On top of Hurricane Sandy’s immediate devastation throughout the state, public schools and their students could feel the storm’s disruption well into next year.
Schools were reopening today in many parts of the state, state officials said, but hundreds of districts remained closed for a fifth straight day and maybe into next week as power was slow to be restored in vast swaths of New Jersey.
That left school officials grappling with how to make up days on a calendar that had only just begun, with the state’s 180-day requirement unlikely to budge, if history is any indication.
In 1995, districts saw snow days pile up into the teens, but the state did not waive the 180-day statutory mandate and instead required districts to make up the days elsewhere, including shortening winter, spring or summer breaks.
State officials yesterday said any such decisions would be premature, but others said they expected districts would need to make up the days as best they can. Most have two or three snow days already built in, but any days on top of that would come out of the existing calendar.
“All I’m saying, don’t count on (the 180 days being waived),” said Lawrence Feinsod, executive director of the New Jersey School Boards Association and a former executive county superintendent in Essex County.
”I’m sure the commissioner will review it on a case by case basis,” he said, adding some schools could be closed for weeks. “But it will only be as a last resort after the districts look at making up the days on weekends and vacations.”
Districts won some unexpected breathing room when the New Jersey Education Association, the state’s largest teachers union, announced yesterday the cancellation of its annual convention in Atlantic City next Thursday and Friday.
With Atlantic City among the places hit hardest by the hurricane, the union said the decision was not difficult to both spare the city and its own members from travel and logistical challenges that are hefty under even the best of circumstances. Advertised as the largest teacher convention in the country, this is the first such cancellation in the union’s 158-year history.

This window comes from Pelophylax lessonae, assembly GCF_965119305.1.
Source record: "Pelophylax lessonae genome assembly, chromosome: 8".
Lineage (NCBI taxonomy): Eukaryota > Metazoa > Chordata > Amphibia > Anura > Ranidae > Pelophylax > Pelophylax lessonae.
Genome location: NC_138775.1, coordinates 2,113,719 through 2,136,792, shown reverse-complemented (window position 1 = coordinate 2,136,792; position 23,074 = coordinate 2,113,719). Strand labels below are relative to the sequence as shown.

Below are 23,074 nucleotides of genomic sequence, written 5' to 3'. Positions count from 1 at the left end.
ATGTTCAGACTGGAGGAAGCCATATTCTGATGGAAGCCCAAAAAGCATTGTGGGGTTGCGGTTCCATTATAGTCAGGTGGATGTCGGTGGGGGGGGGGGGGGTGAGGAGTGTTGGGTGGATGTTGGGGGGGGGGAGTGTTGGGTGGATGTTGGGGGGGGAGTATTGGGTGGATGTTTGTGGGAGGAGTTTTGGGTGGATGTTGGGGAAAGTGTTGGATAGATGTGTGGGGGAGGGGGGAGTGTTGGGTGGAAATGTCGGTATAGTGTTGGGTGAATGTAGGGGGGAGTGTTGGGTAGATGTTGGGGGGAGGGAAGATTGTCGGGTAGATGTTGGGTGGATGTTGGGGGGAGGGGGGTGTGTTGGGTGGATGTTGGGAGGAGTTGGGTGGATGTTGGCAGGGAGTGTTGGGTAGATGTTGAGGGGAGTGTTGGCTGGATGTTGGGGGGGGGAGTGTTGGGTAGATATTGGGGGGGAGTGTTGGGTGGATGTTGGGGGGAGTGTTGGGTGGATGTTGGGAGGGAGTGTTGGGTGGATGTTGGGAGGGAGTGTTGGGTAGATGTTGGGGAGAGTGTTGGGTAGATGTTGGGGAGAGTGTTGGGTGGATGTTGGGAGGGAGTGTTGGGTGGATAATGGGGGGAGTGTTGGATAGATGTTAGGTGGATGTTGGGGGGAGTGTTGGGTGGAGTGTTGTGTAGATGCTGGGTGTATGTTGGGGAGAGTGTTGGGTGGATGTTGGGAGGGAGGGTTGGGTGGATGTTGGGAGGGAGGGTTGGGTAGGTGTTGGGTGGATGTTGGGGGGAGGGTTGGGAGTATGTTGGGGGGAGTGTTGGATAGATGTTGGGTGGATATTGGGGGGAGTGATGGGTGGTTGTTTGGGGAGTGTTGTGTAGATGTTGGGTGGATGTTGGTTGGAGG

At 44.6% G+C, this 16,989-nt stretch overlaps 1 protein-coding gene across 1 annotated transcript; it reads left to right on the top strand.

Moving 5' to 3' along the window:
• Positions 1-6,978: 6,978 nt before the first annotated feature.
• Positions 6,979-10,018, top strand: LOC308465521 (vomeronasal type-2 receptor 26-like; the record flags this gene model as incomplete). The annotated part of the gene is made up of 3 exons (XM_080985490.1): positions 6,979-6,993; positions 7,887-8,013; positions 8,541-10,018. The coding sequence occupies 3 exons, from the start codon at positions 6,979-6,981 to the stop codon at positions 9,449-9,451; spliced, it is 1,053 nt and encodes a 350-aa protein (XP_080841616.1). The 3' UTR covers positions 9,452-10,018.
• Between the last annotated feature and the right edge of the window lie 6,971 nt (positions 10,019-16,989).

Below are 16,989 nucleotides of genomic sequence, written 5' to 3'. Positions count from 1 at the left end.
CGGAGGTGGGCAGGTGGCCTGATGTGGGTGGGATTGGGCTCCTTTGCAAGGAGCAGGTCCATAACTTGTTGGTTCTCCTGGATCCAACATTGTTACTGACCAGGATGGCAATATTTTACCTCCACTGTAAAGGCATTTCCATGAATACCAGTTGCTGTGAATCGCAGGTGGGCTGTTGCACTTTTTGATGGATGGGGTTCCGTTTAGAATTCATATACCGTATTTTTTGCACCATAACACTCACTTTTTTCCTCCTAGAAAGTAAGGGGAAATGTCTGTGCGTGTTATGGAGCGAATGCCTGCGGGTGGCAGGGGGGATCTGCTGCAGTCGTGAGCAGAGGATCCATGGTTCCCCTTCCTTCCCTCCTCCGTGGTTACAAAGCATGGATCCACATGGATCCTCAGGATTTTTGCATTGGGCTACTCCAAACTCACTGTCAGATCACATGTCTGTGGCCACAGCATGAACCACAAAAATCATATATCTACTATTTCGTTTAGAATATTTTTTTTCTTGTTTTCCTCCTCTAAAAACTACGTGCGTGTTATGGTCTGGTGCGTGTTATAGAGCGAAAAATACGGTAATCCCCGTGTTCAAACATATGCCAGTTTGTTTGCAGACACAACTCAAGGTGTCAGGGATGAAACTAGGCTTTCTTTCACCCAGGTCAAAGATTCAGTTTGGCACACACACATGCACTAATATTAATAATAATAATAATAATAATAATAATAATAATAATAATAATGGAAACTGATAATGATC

“People can’t even get into the city,” said Vince Giordano, the NJEA’s executive director. “We had to make a decision taking into consideration all of it, the vendors, hotels, travel.”
“We just didn’t want the convention to sit in the middle of all this chaos,” he said. “We wanted to do the right thing by everyone.”
Gov. Chris Christie and his education commissioner, Chris Cerf, yesterday encouraged districts to take advantage of the convention’s cancellation and use the two days to make up the days lost to the hurricane. Schools are usually closed for the convention, by state law.
“Returning our students to the classroom is a critical priority,” Cerf said in a statement. “In light of the cancellation of the convention, I strongly urge districts and teachers to work together to hold classes next week to ensure our students do not lose any additional instructional time.”
In each case, it would require agreement between the districts and the local teachers union to reopen, and Giordano said the state union was leaving for each local to decide.
“Let them work it out on the local level,” Giordano said. “We’re asking each of them to work out what will be the best situation for each district.”
Schools are also historically closed on Election Day, but some districts have already planned to open next Tuesday as well.
In Essex County, South Orange-Maplewood school officials hope to be open all five days next week, including the two days previously saved for NJEA convention. That’s if everything goes as planned.
“I have had very productive conversations with the local union president,” said Superintendent Brian Osborne. “It was she who suggested we open on Thursday and Friday.”
Still, he said there are no guarantees, with several of his buildings still without power and the electrical lines still downed throughout his district, making walking routes hazardous. “We’re fully reliant on PSE&G at this point,” he said.
Echoing other superintendents, Osborne said it wasn’t just about making up lost days. “It’s about continuity of instruction and all the lost learning time,” he said. “November is already a tough month for that.”